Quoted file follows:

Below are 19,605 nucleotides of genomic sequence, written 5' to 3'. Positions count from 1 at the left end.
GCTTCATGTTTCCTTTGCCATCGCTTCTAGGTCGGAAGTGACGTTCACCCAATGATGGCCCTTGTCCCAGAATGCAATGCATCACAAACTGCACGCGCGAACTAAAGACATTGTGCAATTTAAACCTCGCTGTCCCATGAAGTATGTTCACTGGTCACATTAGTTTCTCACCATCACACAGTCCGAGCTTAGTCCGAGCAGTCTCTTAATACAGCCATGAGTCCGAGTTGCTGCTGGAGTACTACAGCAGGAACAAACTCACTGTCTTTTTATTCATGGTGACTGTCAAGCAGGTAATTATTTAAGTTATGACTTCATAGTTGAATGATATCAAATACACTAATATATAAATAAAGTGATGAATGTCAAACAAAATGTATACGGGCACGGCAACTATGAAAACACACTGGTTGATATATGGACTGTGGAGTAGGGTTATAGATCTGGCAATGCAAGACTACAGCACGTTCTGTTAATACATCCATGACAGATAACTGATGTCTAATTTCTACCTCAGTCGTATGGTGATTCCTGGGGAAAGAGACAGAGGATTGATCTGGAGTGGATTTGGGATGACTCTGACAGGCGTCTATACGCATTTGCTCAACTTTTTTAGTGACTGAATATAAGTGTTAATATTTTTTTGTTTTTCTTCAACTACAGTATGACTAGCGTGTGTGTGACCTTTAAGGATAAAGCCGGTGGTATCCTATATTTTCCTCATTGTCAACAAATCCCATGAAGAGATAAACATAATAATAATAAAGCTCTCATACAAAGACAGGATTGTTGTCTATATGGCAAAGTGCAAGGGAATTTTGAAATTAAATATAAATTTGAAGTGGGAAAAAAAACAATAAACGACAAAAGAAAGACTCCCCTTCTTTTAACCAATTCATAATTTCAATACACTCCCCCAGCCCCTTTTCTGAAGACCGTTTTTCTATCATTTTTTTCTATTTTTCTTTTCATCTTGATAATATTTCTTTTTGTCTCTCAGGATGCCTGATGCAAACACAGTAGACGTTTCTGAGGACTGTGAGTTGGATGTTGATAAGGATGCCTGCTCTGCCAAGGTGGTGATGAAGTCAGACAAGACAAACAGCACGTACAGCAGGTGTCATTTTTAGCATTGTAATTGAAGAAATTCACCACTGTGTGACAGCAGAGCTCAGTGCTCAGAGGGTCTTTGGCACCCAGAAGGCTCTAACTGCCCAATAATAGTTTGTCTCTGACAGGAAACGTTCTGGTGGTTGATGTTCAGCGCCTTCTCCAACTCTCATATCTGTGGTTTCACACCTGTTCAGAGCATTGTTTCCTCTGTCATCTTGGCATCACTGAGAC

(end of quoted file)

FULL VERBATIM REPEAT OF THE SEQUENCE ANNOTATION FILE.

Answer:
Below are 19,605 nucleotides of genomic sequence, written 5' to 3'. Positions count from 1 at the left end.
GCTTCATGTTTCCTTTGCCATCGCTTCTAGGTCGGAAGTGACGTTCACCCAATGATGGCCCTTGTCCCAGAATGCAATGCATCACAAACTGCACGCGCGAACTAAAGACATTGTGCAATTTAAACCTCGCTGTCCCATGAAGTATGTTCACTGGTCACATTAGTTTCTCACCATCACACAGTCCGAGCTTAGTCCGAGCAGTCTCTTAATACAGCCATGAGTCCGAGTTGCTGCTGGAGTACTACAGCAGGAACAAACTCACTGTCTTTTTATTCATGGTGACTGTCAAGCAGGTAATTATTTAAGTTATGACTTCATAGTTGAATGATATCAAATACACTAATATATAAATAAAGTGATGAATGTCAAACAAAATGTATACGGGCACGGCAACTATGAAAACACACTGGTTGATATATGGACTGTGGAGTAGGGTTATAGATCTGGCAATGCAAGACTACAGCACGTTCTGTTAATACATCCATGACAGATAACTGATGTCTAATTTCTACCTCAGTCGTATGGTGATTCCTGGGGAAAGAGACAGAGGATTGATCTGGAGTGGATTTGGGATGACTCTGACAGGCGTCTATACGCATTTGCTCAACTTTTTTAGTGACTGAATATAAGTGTTAATATTTTTTTGTTTTTCTTCAACTACAGTATGACTAGCGTGTGTGTGACCTTTAAGGATAAAGCCGGTGGTATCCTATATTTTCCTCATTGTCAACAAATCCCATGAAGAGATAAACATAATAATAATAAAGCTCTCATACAAAGACAGGATTGTTGTCTATATGGCAAAGTGCAAGGGAATTTTGAAATTAAATATAAATTTGAAGTGGGAAAAAAAACAATAAACGACAAAAGAAAGACTCCCCTTCTTTTAACCAATTCATAATTTCAATACACTCCCCCAGCCCCTTTTCTGAAGACCGTTTTTCTATCATTTTTTTCTATTTTTCTTTTCATCTTGATAATATTTCTTTTTGTCTCTCAGGATGCCTGATGCAAACACAGTAGACGTTTCTGAGGACTGTGAGTTGGATGTTGATAAGGATGCCTGCTCTGCCAAGGTGGTGATGAAGTCAGACAAGACAAACAGCACGTACAGCAGGTGTCATTTTTAGCATTGTAATTGAAGAAATTCACCACTGTGTGACAGCAGAGCTCAGTGCTCAGAGGGTCTTTGGCACCCAGAAGGCTCTAACTGCCCAATAATAGTTTGTCTCTGACAGGAAACGTTCTGGTGGTTGATGTTCAGCGCCTTCTCCAACTCTCATATCTGTGGTTTCACACCTGTTCAGAGCATTGTTTCCTCTGTCATCTTGGCATCACTGAGAC